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# lec38 - MIT OpenCourseWare http/ocw.mit.edu 18.01 Single...

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MIT OpenCourseWare http://ocw.mit.edu 18.01 Single Variable Calculus Fall 2006 For information about citing these materials or our Terms of Use, visit: http://ocw.mit.edu/terms .

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Lecture 38 18.01 Fall 2006 Lecture 38: Final Review Review: Differentiating and Integrating Series. If f ( x ) = a n x n , then n =0 n +1 a n x f ( x ) = na n x n 1 and f ( x ) dx = C + n + 1 n =1 n =0 Example 1: Normal (or Gaussian) Distribution. x x e t 2 dt = 1 t 2 + ( 2! t 2 ) 2 + ( 3! t 2 ) 3 + · · · dt 0 0 x t 4 t 6 t 8 = 1 t 2 + 2! 3! + 4! ... dt 0 x 3 1 x 5 1 x 7 = x 3 + 2! 5 3! 7 + ... x 2 Even though e t dt isn’t an elementary function, we can still compute it. Elementary functions 0 are still a little bit better, though. For example: sin x = x x 3! 3 + x 5! 5 − · · · = sin π 2 = π 2 ( π/ 3! 2) 3 + ( π/ 5! 2) 5 − · · · But to compute sin( π/ 2) numerically is a waste of time. We know that the sum if something very simple, namely, π sin = 1 2 It’s not obvious from the series expansion that sin x deals with angles. Series are sometimes com- plicated and unintuitive.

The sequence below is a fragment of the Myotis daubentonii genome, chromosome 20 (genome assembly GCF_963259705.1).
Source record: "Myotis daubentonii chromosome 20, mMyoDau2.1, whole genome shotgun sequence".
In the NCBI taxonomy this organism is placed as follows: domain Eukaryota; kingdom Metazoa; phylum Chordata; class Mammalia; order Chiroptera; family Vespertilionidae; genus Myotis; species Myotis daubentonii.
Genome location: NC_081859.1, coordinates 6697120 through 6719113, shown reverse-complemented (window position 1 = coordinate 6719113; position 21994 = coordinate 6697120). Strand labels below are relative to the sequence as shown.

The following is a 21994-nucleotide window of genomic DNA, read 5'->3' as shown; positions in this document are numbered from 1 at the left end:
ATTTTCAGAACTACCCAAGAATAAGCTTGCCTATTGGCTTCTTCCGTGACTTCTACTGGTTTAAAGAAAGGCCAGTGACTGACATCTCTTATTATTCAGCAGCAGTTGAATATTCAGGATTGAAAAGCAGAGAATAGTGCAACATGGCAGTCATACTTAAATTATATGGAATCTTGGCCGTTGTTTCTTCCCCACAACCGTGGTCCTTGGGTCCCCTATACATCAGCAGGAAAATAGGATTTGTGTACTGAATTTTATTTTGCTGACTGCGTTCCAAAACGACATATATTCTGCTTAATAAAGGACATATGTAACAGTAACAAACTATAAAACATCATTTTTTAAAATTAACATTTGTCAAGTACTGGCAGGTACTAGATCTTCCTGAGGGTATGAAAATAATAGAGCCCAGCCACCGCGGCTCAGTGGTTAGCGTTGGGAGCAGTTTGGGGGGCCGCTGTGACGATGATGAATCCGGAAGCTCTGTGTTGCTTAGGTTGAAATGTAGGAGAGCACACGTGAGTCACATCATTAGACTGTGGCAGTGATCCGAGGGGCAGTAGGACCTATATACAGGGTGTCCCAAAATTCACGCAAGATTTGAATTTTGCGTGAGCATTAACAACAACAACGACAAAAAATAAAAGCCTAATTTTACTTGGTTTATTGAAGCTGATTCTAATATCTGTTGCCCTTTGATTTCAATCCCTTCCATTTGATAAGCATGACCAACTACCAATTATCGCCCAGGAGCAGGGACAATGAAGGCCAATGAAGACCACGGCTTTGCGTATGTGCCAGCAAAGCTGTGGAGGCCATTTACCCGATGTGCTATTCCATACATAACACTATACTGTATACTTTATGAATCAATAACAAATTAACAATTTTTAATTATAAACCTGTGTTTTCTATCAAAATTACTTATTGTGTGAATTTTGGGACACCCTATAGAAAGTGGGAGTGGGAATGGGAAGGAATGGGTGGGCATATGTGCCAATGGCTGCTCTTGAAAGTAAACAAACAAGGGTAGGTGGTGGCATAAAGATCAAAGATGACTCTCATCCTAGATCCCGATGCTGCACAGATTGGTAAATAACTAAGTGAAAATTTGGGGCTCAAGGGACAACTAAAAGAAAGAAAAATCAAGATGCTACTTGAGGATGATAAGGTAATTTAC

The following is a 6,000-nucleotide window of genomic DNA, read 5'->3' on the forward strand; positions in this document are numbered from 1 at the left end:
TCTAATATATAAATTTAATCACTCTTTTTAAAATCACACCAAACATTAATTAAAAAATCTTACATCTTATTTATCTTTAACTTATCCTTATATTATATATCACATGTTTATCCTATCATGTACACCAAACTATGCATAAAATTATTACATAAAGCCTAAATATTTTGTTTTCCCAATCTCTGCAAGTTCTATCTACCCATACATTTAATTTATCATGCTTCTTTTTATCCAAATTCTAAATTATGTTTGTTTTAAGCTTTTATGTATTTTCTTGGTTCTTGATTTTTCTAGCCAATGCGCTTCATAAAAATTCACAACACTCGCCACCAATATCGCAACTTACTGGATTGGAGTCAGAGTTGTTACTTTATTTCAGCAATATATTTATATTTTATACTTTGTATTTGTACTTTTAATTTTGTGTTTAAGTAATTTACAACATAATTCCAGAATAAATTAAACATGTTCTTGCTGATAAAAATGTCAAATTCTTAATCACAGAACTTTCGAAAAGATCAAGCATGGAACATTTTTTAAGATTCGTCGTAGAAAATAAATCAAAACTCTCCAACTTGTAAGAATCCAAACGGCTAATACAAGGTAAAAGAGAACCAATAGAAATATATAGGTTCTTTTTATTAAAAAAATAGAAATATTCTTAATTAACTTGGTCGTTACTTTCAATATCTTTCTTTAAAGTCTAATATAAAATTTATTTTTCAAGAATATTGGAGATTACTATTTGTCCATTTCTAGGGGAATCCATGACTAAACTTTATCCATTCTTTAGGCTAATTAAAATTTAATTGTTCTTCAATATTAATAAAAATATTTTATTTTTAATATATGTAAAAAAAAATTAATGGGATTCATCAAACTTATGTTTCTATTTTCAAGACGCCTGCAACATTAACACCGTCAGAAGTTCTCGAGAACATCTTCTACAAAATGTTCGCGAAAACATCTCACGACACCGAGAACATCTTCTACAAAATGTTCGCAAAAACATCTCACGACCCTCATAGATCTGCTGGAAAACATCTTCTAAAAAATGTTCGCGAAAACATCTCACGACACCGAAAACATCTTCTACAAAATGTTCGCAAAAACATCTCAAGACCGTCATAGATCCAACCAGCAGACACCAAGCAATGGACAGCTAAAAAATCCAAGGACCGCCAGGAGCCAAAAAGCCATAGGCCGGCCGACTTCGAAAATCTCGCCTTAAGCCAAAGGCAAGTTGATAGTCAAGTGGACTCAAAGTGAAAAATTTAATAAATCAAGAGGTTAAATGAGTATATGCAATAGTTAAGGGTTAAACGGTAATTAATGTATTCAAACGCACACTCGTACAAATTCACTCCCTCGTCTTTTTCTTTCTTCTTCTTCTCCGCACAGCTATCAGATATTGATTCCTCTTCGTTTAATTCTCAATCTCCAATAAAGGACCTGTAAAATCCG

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lec38 - MIT OpenCourseWare http/ocw.mit.edu 18.01 Single...

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